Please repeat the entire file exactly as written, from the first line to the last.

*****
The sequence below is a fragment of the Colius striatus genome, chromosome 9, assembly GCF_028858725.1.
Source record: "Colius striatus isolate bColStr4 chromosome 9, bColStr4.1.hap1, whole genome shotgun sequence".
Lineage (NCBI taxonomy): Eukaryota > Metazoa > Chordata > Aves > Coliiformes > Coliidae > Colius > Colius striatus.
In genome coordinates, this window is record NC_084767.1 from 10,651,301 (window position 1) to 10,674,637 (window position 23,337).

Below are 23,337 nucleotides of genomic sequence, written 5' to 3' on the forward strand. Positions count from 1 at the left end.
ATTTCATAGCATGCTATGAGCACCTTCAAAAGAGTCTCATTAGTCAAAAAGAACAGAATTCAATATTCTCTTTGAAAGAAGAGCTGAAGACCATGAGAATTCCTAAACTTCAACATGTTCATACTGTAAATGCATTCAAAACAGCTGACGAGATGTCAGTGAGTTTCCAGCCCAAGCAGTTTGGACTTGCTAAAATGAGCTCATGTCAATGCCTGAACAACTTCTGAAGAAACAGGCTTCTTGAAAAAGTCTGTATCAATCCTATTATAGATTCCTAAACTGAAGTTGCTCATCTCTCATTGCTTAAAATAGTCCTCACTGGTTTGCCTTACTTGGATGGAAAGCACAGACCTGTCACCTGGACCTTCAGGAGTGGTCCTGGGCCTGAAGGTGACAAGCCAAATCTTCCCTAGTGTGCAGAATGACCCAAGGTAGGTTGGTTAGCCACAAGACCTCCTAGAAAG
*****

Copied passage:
The sequence below is a fragment of the Colius striatus genome, chromosome 9, assembly GCF_028858725.1.
Source record: "Colius striatus isolate bColStr4 chromosome 9, bColStr4.1.hap1, whole genome shotgun sequence".
Lineage (NCBI taxonomy): Eukaryota > Metazoa > Chordata > Aves > Coliiformes > Coliidae > Colius > Colius striatus.
In genome coordinates, this window is record NC_084767.1 from 10,651,301 (window position 1) to 10,674,637 (window position 23,337).

Below are 23,337 nucleotides of genomic sequence, written 5' to 3' on the forward strand. Positions count from 1 at the left end.
ATTTCATAGCATGCTATGAGCACCTTCAAAAGAGTCTCATTAGTCAAAAAGAACAGAATTCAATATTCTCTTTGAAAGAAGAGCTGAAGACCATGAGAATTCCTAAACTTCAACATGTTCATACTGTAAATGCATTCAAAACAGCTGACGAGATGTCAGTGAGTTTCCAGCCCAAGCAGTTTGGACTTGCTAAAATGAGCTCATGTCAATGCCTGAACAACTTCTGAAGAAACAGGCTTCTTGAAAAAGTCTGTATCAATCCTATTATAGATTCCTAAACTGAAGTTGCTCATCTCTCATTGCTTAAAATAGTCCTCACTGGTTTGCCTTACTTGGATGGAAAGCACAGACCTGTCACCTGGACCTTCAGGAGTGGTCCTGGGCCTGAAGGTGACAAGCCAAATCTTCCCTAGTGTGCAGAATGACCCAAGGTAGGTTGGTTAGCCACAAGACCTCCTAGAAAG